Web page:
I call you a foo’ to yo’ face

By the

March 22, 2001

No, I did not attend “Mr. T. Tells It Like It Is” this past St Patrick’s Day. Instead I was insulted (and rightfully so) by one of four singers of Q and Not U because I had failed to arrive at the Wilson Center in time to see two of the opening bands of a punk show that night.


But I don’t think I missed too much, becasue I was just in time for the part I really wanted to catch. So I, along with my companion and a slowly growing number of audience members (read: close-knit D.C. punk activists) shrugged our shoulders while cracking a smile at the comment. After all, I hadn’t been a complete fool. I’d made it in time to see the second to last band Turing Machine, which currently finds a home on one of the most influential “emo” labels around, Jade Tree. But enough name-dropping; onto the punk rocking.

One of the easiest ways for a fan to connect with a band is through lyrics, but when there are none (as is the case with Turing Machine), stage presence and musical quality are left to make up for it. This mid-twenties trio not only possesses both qualities but easily captivates their audience. The guitarist alone had a five-minute intro to a song that lasted well over ten minutes. And it works, because these guys just surrender themselves to the music.

But don’t get the wrong idea; Phish they are not. Constant axe-thrashing and sweaty leg kicks more than held the crowd’s attention, evidenced by the unconscious, hypnotic head nod that swept over the crowd. Turing Machine finished their set with a cover song from Joy Division, an influential early ‘80s band. They stumbled off the stage and into the crowd amid thunderous applause, and proceeded to engage in jovial conversation with friends and fans alike.

Before Q and Not U took the stage, my partner in crime that evening asked if I had ever seen them before. I answered in the negative, to which she replied “You’re in a for a surprise.” Aside from a few melodies I had downloaded from Napster, I knew little of this band other than the following: They are currently signed to Dischord, the seminal independent D.C. record label. They released their first full length album, No Kill No Beep Beep, late last year, but I had missed them in November when they came around. After seeing them Saturday, I hope to never miss them again. They opened not only with an insult, but also with synchronized jumping and incorporated handclaps ? la John Mellancamp, though somehow not as monotonous and rock-star cheesy. They rotated all four members on vocals (yes, that includes the drummer) and even harmonized to mere “oohs.” The two most distinct vocal stylings to Q and Not U alternately resemble defunct early ‘90s post-punk band Jawbox and current breakthrough-indie(ish) At The Drive-In. However, Q and Not U are able to find a happy medium between the two and find a soothingly abrasive niche.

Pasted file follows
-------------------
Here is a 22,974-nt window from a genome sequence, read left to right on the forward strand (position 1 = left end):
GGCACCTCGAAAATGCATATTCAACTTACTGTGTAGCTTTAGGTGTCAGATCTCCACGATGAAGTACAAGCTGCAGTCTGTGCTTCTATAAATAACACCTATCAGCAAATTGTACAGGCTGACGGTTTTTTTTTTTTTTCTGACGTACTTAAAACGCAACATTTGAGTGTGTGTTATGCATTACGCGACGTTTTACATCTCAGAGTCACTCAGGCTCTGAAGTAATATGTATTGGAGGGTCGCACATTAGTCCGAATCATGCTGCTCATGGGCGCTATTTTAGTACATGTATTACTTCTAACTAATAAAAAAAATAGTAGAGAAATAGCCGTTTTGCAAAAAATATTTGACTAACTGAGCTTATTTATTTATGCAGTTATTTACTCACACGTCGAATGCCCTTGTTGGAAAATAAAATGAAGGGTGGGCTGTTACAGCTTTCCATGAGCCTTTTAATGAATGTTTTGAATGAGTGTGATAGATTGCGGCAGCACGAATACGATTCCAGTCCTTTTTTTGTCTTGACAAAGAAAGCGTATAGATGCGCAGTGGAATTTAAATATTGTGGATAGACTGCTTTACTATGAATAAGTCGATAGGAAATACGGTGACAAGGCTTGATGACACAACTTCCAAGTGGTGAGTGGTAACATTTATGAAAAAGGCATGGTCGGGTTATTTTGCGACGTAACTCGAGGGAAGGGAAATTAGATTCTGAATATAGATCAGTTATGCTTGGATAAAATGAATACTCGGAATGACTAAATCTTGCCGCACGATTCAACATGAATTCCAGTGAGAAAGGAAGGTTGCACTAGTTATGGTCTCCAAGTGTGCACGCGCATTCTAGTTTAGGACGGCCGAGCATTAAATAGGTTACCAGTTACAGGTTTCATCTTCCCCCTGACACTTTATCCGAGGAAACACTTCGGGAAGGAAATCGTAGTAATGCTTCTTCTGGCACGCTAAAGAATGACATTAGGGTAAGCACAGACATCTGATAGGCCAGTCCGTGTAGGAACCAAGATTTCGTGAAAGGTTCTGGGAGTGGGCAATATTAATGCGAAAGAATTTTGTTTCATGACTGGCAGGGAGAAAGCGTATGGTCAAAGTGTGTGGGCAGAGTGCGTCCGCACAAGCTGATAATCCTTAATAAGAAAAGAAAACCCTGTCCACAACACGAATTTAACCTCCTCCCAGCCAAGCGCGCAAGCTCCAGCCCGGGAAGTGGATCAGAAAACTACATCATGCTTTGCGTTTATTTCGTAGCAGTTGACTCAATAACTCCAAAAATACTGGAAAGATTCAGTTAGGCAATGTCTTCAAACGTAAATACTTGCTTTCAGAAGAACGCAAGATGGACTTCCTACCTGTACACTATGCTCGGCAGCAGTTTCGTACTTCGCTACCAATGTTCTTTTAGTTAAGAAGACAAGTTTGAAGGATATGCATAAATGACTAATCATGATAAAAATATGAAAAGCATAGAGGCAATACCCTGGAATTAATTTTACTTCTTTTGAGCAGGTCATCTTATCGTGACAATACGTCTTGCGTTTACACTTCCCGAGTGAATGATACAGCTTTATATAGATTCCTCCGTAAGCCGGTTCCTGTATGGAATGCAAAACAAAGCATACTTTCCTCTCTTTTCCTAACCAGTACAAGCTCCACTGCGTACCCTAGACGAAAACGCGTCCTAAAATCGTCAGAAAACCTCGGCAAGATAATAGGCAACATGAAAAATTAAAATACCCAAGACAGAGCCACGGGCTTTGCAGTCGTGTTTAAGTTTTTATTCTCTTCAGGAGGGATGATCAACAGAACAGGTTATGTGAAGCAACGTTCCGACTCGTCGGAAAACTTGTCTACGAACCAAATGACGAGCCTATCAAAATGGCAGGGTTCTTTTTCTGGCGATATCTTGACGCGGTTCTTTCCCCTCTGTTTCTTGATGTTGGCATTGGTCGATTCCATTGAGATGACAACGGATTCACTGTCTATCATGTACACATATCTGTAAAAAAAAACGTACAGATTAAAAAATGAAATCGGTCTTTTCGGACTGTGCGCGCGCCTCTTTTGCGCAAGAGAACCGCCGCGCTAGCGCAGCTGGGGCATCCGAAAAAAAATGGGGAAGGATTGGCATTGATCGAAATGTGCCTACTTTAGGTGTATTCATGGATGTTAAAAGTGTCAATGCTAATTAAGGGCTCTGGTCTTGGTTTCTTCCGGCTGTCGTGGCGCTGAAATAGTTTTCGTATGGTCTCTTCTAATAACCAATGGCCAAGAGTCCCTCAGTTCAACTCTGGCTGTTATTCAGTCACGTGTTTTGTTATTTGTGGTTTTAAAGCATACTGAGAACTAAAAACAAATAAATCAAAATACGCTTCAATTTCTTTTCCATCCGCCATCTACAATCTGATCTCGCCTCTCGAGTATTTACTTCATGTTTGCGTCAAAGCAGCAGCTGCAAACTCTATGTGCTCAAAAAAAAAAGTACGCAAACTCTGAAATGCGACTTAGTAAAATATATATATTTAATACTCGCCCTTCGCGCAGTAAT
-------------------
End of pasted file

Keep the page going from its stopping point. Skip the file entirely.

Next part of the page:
A combination of twangy, intricate guitar riffs, catchy choruses and sporadic crowd inclusive interjections (“D.O.W.N. and that’s the way we get down!”) pretty much defines the group. Much like their opener, Turing Machine, Q and Not U’s energy onstage seemed to jumpstart the head nod, once again. Standing there with kids who were rocking out, eyes closed, shouting lyrics, created an atmosphere unlike any other venues in the area.

And that of course brings me to the Wilson Center itself. Located at 15th and Irving Street in Northwest, it isn’t that far away and there’s even a metro stop close by: Colombus Heights on the Green Line. Be warned, though: the Wilson Center is definitely nothing fancy. But, then again I only paid $5 to enter. It’s an old venue, having showcased such early D.C. punk bands as Minor Threat and Black Flag on its Bob Villa-esque, carpeted 4×4 stage. Shows are held in the basement, which is perpetually cold and without an alcoholic bar.

Though it’s known to happen from time to time, shows here aren’t held solely for fans to make friends with the bands; profits from the last show went to send local activists to Quebec City to protest the FTTA.

I left the Wilson Center more than pleasantly surprised; I left feeling like I had made new friends and found a new basement to crash in. So next time you’re feeling a little lonely, stop by the Wilson Center. But show up early because … I pity the fool who don’t.

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